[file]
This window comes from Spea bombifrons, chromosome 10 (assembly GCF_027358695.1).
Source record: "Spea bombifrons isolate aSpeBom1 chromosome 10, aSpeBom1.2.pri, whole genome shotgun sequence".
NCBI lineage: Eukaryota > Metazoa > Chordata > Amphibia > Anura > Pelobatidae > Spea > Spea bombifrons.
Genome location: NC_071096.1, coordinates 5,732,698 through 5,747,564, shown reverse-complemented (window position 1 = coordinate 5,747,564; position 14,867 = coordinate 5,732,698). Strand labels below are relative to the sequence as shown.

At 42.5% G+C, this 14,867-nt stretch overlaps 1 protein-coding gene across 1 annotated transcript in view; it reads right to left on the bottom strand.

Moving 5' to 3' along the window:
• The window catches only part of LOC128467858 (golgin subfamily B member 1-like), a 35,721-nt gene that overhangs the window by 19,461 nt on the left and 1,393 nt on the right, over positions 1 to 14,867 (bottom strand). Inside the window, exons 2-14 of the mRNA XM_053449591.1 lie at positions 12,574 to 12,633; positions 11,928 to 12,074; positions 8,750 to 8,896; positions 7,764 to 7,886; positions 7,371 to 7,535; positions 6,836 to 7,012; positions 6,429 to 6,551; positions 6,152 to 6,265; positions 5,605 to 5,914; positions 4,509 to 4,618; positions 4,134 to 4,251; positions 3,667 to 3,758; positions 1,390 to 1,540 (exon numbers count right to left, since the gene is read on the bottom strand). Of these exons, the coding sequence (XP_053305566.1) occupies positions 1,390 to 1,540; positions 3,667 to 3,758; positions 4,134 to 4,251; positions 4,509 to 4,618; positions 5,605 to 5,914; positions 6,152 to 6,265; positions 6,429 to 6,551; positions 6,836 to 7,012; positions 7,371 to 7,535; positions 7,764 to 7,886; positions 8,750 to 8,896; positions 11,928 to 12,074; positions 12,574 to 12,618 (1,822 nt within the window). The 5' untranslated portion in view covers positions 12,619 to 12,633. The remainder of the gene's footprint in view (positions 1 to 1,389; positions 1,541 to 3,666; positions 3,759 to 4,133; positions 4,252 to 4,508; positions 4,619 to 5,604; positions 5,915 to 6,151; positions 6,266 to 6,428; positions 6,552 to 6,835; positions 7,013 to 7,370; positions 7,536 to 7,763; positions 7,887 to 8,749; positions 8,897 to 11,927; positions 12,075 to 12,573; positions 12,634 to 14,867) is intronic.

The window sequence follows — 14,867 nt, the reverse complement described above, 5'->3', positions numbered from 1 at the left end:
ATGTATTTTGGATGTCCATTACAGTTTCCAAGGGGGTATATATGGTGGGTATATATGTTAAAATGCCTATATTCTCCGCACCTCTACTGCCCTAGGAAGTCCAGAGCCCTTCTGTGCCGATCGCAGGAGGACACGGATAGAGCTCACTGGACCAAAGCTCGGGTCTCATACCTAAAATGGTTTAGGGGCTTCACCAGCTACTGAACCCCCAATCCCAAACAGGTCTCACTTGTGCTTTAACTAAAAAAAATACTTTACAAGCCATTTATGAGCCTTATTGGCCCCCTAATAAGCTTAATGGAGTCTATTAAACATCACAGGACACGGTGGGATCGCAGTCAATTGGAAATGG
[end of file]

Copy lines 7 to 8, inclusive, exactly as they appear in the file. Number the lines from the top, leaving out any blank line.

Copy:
• The window catches only part of LOC128467858 (golgin subfamily B member 1-like), a 35,721-nt gene that overhangs the window by 19,461 nt on the left and 1,393 nt on the right, over positions 1 to 14,867 (bottom strand). Inside the window, exons 2-14 of the mRNA XM_053449591.1 lie at positions 12,574 to 12,633; positions 11,928 to 12,074; positions 8,750 to 8,896; positions 7,764 to 7,886; positions 7,371 to 7,535; positions 6,836 to 7,012; positions 6,429 to 6,551; positions 6,152 to 6,265; positions 5,605 to 5,914; positions 4,509 to 4,618; positions 4,134 to 4,251; positions 3,667 to 3,758; positions 1,390 to 1,540 (exon numbers count right to left, since the gene is read on the bottom strand). Of these exons, the coding sequence (XP_053305566.1) occupies positions 1,390 to 1,540; positions 3,667 to 3,758; positions 4,134 to 4,251; positions 4,509 to 4,618; positions 5,605 to 5,914; positions 6,152 to 6,265; positions 6,429 to 6,551; positions 6,836 to 7,012; positions 7,371 to 7,535; positions 7,764 to 7,886; positions 8,750 to 8,896; positions 11,928 to 12,074; positions 12,574 to 12,618 (1,822 nt within the window). The 5' untranslated portion in view covers positions 12,619 to 12,633. The remainder of the gene's footprint in view (positions 1 to 1,389; positions 1,541 to 3,666; positions 3,759 to 4,133; positions 4,252 to 4,508; positions 4,619 to 5,604; positions 5,915 to 6,151; positions 6,266 to 6,428; positions 6,552 to 6,835; positions 7,013 to 7,370; positions 7,536 to 7,763; positions 7,887 to 8,749; positions 8,897 to 11,927; positions 12,075 to 12,573; positions 12,634 to 14,867) is intronic.

The window sequence follows — 14,867 nt, the reverse complement described above, 5'->3', positions numbered from 1 at the left end: